The cost will only continue rising. Therefore, if one chooses to utilize the information at hand to reduce their risk of or actual diagnose of diabetes altogether, thousands of dollars will be saved.
Several arguments do exist against the idea of diabetes being reversible. One argument is that society will say, and has come to believe, that if one doesn’t eat carbohydrates, one won’t have energy. Doctor Jeff S. Volek and Doctor Stephen D. Phinney co-authored a book called The Art and Science of Low Carbohydrate Living. Together they have complied research scientifically and medically along the lines of the benefits of low-carbohydrate living. They write:
Yes, carbs do provide one source of energy for your muscles and brain, but both of these organs have completely adequate alternatives derived from dietary fat. A high carbohydrate diet blocks your ability to employ fat to fuel your brain. There is no other reason we have to include carbohydrates in the diet, which is another way of saying carbohydrates are not an essential dietary nutrient. (Volek, Phinney. p. 38.)
The body has fat built in to provide that same storage of energy that society has come to rely on through carbohydrates instead. Contrary to the old opinion that fat is bad for the body, fat is actually very good! When the body adjusts properly to insulin levels, fat becomes the body’s favorite fuel. Food like bacon, eggs, butter, meats, and more become what your body needs to keep going; not the traditional thoughts of pasta, breads or rice. One can certainly function well utilizing energy off a higher fat, lower carbohydrate lifestyle.
Another argument found by society against the reversal of diabetes is the fact that not enough healthy choices exist. In a study reported by Australian health specialist reporter, Harriet Alexander, she shared the differences between two areas of her country. One had plenty of fresh food choices and one had more fast food choices. Of course the area with fresh food choices served to be the one with less cases of diabetes. That fact speaks volumes to the idea that eating fresh food is a factor in lowering the risk of diabetes. While it may be true that fast food is more time-efficient and even cheaper than buying fresh food, one ought to return to the idea stated earlier in the paper, that overcoming the illness will in fact save thousands of dollars. One may have to drive a little farther or spend a little extra, but in the bigger picture, that becomes pennies over dollars. Perhaps more fast food chains do exist; that obstacle is one that can be overcome through a united effort.
In essence, the quote Doctor Cucuzzella used, quoting Hippocrates, saying, “Let food be thy medicine and medicine be thy food,” means that if one allows the diet to be adjusted to healthier ways, such as low carbohydrate intake, then that can easily become the way of life for a diabetic rather than relying on medication to control the insulin and diabetes levels. Statistics prove the rate of diabetes is growing rapidly, as is the cost of the disease. If society can take a more active role in practicing the healthy ways of reducing its amount of carbohydrates, a revolution could truly occur to reverse the disease. As my family has begun to implement these discoveries over the last couple of months, my husband’s blood sugar has regulated to nearly normal, and he has dropped from being on 4 medications to only 2. His HGB A1C has dropped from 11 to 6 [average sugars of near 300 to now close to 100] and at the same time dropped 15 pounds and a couple belt holes. We believe he will soon be able to go down to none with the way of life of low carbohydrate living. Reversing Type 2 diabetes takes time, patience, education and dedication, but it is clearly possible.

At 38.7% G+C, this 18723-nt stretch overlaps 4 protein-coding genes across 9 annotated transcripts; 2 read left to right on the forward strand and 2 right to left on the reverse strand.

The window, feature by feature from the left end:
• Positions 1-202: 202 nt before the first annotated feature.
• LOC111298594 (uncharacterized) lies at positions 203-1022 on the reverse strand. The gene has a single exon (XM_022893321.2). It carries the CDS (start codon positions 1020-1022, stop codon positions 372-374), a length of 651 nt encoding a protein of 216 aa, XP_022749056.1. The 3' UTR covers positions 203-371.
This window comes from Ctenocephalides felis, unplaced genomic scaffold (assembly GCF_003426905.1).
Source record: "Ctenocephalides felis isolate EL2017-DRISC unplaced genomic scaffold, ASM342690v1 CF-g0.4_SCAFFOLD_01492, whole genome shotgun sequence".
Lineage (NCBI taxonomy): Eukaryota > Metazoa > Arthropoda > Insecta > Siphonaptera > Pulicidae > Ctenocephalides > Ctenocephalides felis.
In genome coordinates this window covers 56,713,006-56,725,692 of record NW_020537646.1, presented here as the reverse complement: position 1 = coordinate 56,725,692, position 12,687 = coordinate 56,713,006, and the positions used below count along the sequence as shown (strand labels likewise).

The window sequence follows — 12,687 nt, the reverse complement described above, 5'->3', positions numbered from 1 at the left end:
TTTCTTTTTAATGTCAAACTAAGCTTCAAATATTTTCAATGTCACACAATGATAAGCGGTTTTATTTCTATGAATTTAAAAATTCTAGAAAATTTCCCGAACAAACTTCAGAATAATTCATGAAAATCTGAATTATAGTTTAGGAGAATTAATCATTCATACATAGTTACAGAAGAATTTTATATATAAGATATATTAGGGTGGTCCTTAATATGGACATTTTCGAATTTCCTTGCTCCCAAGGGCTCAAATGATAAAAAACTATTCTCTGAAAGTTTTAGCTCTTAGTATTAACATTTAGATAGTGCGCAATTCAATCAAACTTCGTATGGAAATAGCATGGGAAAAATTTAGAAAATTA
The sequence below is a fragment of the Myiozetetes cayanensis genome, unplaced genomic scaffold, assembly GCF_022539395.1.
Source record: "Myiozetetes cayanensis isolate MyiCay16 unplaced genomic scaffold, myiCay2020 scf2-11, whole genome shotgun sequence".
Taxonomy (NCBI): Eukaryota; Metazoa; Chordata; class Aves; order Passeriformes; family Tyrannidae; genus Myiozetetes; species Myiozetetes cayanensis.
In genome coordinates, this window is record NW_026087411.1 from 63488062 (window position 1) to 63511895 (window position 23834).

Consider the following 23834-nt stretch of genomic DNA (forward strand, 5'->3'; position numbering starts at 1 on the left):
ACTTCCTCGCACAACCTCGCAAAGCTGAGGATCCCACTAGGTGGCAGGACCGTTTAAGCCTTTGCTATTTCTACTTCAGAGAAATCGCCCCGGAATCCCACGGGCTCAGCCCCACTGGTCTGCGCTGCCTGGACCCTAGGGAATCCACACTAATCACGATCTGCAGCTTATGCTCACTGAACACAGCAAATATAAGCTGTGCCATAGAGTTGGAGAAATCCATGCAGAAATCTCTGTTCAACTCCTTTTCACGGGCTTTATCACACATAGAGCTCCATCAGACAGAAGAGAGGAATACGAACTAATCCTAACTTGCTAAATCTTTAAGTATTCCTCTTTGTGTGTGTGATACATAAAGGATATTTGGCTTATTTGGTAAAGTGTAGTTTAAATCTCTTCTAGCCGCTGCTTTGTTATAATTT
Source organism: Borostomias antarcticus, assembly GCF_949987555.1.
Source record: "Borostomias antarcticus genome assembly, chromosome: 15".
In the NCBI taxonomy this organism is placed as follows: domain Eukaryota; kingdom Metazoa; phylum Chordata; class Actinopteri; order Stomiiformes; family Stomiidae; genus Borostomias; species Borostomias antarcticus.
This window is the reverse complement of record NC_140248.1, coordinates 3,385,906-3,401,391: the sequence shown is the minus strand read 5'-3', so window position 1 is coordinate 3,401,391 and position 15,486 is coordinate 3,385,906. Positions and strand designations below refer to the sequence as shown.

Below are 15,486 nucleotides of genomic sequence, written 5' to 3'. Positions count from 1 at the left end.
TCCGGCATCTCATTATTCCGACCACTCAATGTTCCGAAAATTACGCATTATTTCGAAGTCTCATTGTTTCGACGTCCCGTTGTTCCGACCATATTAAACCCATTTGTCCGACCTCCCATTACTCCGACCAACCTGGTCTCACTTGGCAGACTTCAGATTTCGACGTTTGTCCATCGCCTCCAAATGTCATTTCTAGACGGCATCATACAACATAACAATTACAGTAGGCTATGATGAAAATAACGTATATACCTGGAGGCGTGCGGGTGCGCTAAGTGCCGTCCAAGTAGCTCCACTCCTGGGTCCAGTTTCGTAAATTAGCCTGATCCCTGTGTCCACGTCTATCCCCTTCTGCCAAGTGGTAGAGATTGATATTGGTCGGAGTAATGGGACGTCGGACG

*additional notes from Mark
– Michael will wean the night insulin which is likely holding back the complete DM reversal as the body needs low insulin at night to burn fat.
– Her son has lost 20 pounds of fat from the lifestyle change of healthy eating and running middle school cross country
Alexander, Harriet. “Weaning the West off a diet of Sugar and Fat.” Sun-Herald [Sydney, Aus tralia] 15 May 2016: 4. Opposing Viewpoints in Context. Web. 11 Oct. 2016.
American Diabetes Association. “The Rising Cost of Diabetes in America.” Diabetes Forecast. June 2013. Web. 11 October 2016.
Cucuzzella, Mark, M.D. Personal Interview. 16 September 2016.
Hallberg, Sarah, M.D. “Reversing Type 2 Diabetes Starts with Ignoring the Guidelines.” Online Video Clip. YouTube. YouTube, 4 May 2013. Web. 11 October 2016.
Maffetone, Phil. “Carbohydrate Intolerance and the Two-Week Test.” MAF. May 6, 2015. Web.
19 October 2016. <http://philmaffetone.com>
Mogundo, Bonnie. “The Rising Cost of Diabetes: Why Isn’t More Money Spent on Prevention?”
Much More Than Food. December 2014. Web. 9 November 2016.
Oneko, Sella. “Diabetes – Changing Lifestyles Affect Health in Africa.” Africa News Service 9 Apr. 2016. Opposing Viewpoints in Context. Web. 11 Oct. 2016.
Schillinger, Dean. “Why Sugar Matters Today. Finding Tools to Fight Diabetes.” Sugar Science. University of California San Francisco. January 2015. web. 10 October 2016.
Volek, Jeff S. M.D. and Stephen D. Phinney, M.D. The Art and Science of Low Carbohydrate Living. Beyond Obesity, 2011.